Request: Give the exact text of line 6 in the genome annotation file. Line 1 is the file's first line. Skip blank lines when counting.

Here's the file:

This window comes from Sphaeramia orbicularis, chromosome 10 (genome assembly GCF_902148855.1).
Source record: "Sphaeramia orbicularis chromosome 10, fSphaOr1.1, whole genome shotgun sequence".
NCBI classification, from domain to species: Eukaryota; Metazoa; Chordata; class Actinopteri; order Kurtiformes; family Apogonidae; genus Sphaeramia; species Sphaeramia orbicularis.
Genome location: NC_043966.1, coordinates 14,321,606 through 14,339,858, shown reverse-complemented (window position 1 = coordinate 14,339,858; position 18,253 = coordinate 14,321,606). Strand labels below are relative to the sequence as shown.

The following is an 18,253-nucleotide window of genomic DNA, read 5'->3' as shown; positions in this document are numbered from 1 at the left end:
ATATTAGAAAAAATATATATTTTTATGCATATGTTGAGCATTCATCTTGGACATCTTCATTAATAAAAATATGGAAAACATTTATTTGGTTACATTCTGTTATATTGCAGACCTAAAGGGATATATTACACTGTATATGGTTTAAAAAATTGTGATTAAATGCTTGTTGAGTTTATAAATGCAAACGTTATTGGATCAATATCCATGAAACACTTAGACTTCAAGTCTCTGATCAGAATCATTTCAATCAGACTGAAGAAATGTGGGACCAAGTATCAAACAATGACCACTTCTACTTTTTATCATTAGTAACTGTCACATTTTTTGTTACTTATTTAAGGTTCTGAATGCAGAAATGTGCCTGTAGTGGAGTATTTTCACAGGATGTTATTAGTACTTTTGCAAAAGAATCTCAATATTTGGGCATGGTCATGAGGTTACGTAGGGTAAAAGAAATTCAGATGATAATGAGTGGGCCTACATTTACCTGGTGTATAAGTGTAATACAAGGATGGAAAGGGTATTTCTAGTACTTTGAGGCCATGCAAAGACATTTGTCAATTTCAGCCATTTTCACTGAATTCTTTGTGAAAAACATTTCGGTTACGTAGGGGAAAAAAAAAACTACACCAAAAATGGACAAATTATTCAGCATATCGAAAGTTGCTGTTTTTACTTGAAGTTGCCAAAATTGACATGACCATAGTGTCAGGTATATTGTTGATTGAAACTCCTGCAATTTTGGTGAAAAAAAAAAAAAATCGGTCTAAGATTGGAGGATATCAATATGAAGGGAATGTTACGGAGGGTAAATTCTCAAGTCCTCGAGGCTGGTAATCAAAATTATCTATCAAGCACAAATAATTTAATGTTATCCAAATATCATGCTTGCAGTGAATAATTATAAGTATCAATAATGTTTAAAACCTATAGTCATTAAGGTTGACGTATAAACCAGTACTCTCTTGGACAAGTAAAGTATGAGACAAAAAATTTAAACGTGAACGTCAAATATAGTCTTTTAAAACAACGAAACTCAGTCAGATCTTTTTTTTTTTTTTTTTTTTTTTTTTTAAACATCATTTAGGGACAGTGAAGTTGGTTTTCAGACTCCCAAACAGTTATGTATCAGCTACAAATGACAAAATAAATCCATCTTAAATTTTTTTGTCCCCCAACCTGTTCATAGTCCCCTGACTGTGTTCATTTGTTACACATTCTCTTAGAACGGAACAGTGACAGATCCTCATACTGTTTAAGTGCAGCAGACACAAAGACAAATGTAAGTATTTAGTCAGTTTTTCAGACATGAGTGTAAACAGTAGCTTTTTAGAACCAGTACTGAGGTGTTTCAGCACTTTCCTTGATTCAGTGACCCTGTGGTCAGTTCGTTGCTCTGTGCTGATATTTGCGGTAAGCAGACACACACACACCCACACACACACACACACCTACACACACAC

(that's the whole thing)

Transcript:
ATATTAGAAAAAATATATATTTTTATGCATATGTTGAGCATTCATCTTGGACATCTTCATTAATAAAAATATGGAAAACATTTATTTGGTTACATTCTGTTATATTGCAGACCTAAAGGGATATATTACACTGTATATGGTTTAAAAAATTGTGATTAAATGCTTGTTGAGTTTATAAATGCAAACGTTATTGGATCAATATCCATGAAACACTTAGACTTCAAGTCTCTGATCAGAATCATTTCAATCAGACTGAAGAAATGTGGGACCAAGTATCAAACAATGACCACTTCTACTTTTTATCATTAGTAACTGTCACATTTTTTGTTACTTATTTAAGGTTCTGAATGCAGAAATGTGCCTGTAGTGGAGTATTTTCACAGGATGTTATTAGTACTTTTGCAAAAGAATCTCAATATTTGGGCATGGTCATGAGGTTACGTAGGGTAAAAGAAATTCAGATGATAATGAGTGGGCCTACATTTACCTGGTGTATAAGTGTAATACAAGGATGGAAAGGGTATTTCTAGTACTTTGAGGCCATGCAAAGACATTTGTCAATTTCAGCCATTTTCACTGAATTCTTTGTGAAAAACATTTCGGTTACGTAGGGGAAAAAAAAAACTACACCAAAAATGGACAAATTATTCAGCATATCGAAAGTTGCTGTTTTTACTTGAAGTTGCCAAAATTGACATGACCATAGTGTCAGGTATATTGTTGATTGAAACTCCTGCAATTTTGGTGAAAAAAAAAAAAAATCGGTCTAAGATTGGAGGATATCAATATGAAGGGAATGTTACGGAGGGTAAATTCTCAAGTCCTCGAGGCTGGTAATCAAAATTATCTATCAAGCACAAATAATTTAATGTTATCCAAATATCATGCTTGCAGTGAATAATTATAAGTATCAATAATGTTTAAAACCTATAGTCATTAAGGTTGACGTATAAACCAGTACTCTCTTGGACAAGTAAAGTATGAGACAAAAAATTTAAACGTGAACGTCAAATATAGTCTTTTAAAACAACGAAACTCAGTCAGATCTTTTTTTTTTTTTTTTTTTTTTTTTTTAAACATCATTTAGGGACAGTGAAGTTGGTTTTCAGACTCCCAAACAGTTATGTATCAGCTACAAATGACAAAATAAATCCATCTTAAATTTTTTTGTCCCCCAACCTGTTCATAGTCCCCTGACTGTGTTCATTTGTTACACATTCTCTTAGAACGGAACAGTGACAGATCCTCATACTGTTTAAGTGCAGCAGACACAAAGACAAATGTAAGTATTTAGTCAGTTTTTCAGACATGAGTGTAAACAGTAGCTTTTTAGAACCAGTACTGAGGTGTTTCAGCACTTTCCTTGATTCAGTGACCCTGTGGTCAGTTCGTTGCTCTGTGCTGATATTTGCGGTAAGCAGACACACACACACCCACACACACACACACACCTACACACACAC